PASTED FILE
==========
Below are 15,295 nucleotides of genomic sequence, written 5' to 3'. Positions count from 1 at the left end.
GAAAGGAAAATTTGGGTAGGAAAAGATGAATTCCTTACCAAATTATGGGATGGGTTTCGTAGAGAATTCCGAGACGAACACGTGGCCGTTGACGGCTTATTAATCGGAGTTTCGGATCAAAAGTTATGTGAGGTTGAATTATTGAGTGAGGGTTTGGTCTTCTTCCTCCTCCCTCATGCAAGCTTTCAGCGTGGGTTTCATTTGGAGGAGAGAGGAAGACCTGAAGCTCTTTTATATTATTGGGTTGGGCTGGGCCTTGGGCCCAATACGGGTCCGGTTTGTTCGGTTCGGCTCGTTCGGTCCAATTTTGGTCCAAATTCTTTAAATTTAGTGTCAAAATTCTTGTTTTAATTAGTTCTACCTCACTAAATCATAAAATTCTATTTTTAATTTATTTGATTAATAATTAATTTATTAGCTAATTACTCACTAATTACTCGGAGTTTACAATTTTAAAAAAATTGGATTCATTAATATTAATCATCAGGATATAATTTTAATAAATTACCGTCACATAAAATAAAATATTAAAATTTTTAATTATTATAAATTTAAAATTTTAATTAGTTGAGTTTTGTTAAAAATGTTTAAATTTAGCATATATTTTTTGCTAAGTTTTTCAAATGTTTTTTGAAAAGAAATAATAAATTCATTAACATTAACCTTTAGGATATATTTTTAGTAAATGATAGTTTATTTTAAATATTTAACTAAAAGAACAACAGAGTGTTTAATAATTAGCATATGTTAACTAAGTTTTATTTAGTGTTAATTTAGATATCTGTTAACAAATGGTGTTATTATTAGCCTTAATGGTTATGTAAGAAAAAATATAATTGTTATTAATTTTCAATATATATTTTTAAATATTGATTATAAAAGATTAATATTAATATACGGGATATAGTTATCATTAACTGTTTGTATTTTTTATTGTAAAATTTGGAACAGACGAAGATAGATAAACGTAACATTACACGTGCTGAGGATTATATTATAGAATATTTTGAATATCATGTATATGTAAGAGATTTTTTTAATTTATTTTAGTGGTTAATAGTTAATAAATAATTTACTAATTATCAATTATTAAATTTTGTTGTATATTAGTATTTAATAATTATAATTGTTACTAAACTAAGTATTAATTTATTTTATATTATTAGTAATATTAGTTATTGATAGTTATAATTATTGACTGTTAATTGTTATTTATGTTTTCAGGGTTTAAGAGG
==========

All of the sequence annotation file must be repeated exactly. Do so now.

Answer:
Below are 15,295 nucleotides of genomic sequence, written 5' to 3'. Positions count from 1 at the left end.
GAAAGGAAAATTTGGGTAGGAAAAGATGAATTCCTTACCAAATTATGGGATGGGTTTCGTAGAGAATTCCGAGACGAACACGTGGCCGTTGACGGCTTATTAATCGGAGTTTCGGATCAAAAGTTATGTGAGGTTGAATTATTGAGTGAGGGTTTGGTCTTCTTCCTCCTCCCTCATGCAAGCTTTCAGCGTGGGTTTCATTTGGAGGAGAGAGGAAGACCTGAAGCTCTTTTATATTATTGGGTTGGGCTGGGCCTTGGGCCCAATACGGGTCCGGTTTGTTCGGTTCGGCTCGTTCGGTCCAATTTTGGTCCAAATTCTTTAAATTTAGTGTCAAAATTCTTGTTTTAATTAGTTCTACCTCACTAAATCATAAAATTCTATTTTTAATTTATTTGATTAATAATTAATTTATTAGCTAATTACTCACTAATTACTCGGAGTTTACAATTTTAAAAAAATTGGATTCATTAATATTAATCATCAGGATATAATTTTAATAAATTACCGTCACATAAAATAAAATATTAAAATTTTTAATTATTATAAATTTAAAATTTTAATTAGTTGAGTTTTGTTAAAAATGTTTAAATTTAGCATATATTTTTTGCTAAGTTTTTCAAATGTTTTTTGAAAAGAAATAATAAATTCATTAACATTAACCTTTAGGATATATTTTTAGTAAATGATAGTTTATTTTAAATATTTAACTAAAAGAACAACAGAGTGTTTAATAATTAGCATATGTTAACTAAGTTTTATTTAGTGTTAATTTAGATATCTGTTAACAAATGGTGTTATTATTAGCCTTAATGGTTATGTAAGAAAAAATATAATTGTTATTAATTTTCAATATATATTTTTAAATATTGATTATAAAAGATTAATATTAATATACGGGATATAGTTATCATTAACTGTTTGTATTTTTTATTGTAAAATTTGGAACAGACGAAGATAGATAAACGTAACATTACACGTGCTGAGGATTATATTATAGAATATTTTGAATATCATGTATATGTAAGAGATTTTTTTAATTTATTTTAGTGGTTAATAGTTAATAAATAATTTACTAATTATCAATTATTAAATTTTGTTGTATATTAGTATTTAATAATTATAATTGTTACTAAACTAAGTATTAATTTATTTTATATTATTAGTAATATTAGTTATTGATAGTTATAATTATTGACTGTTAATTGTTATTTATGTTTTCAGGGTTTAAGAGG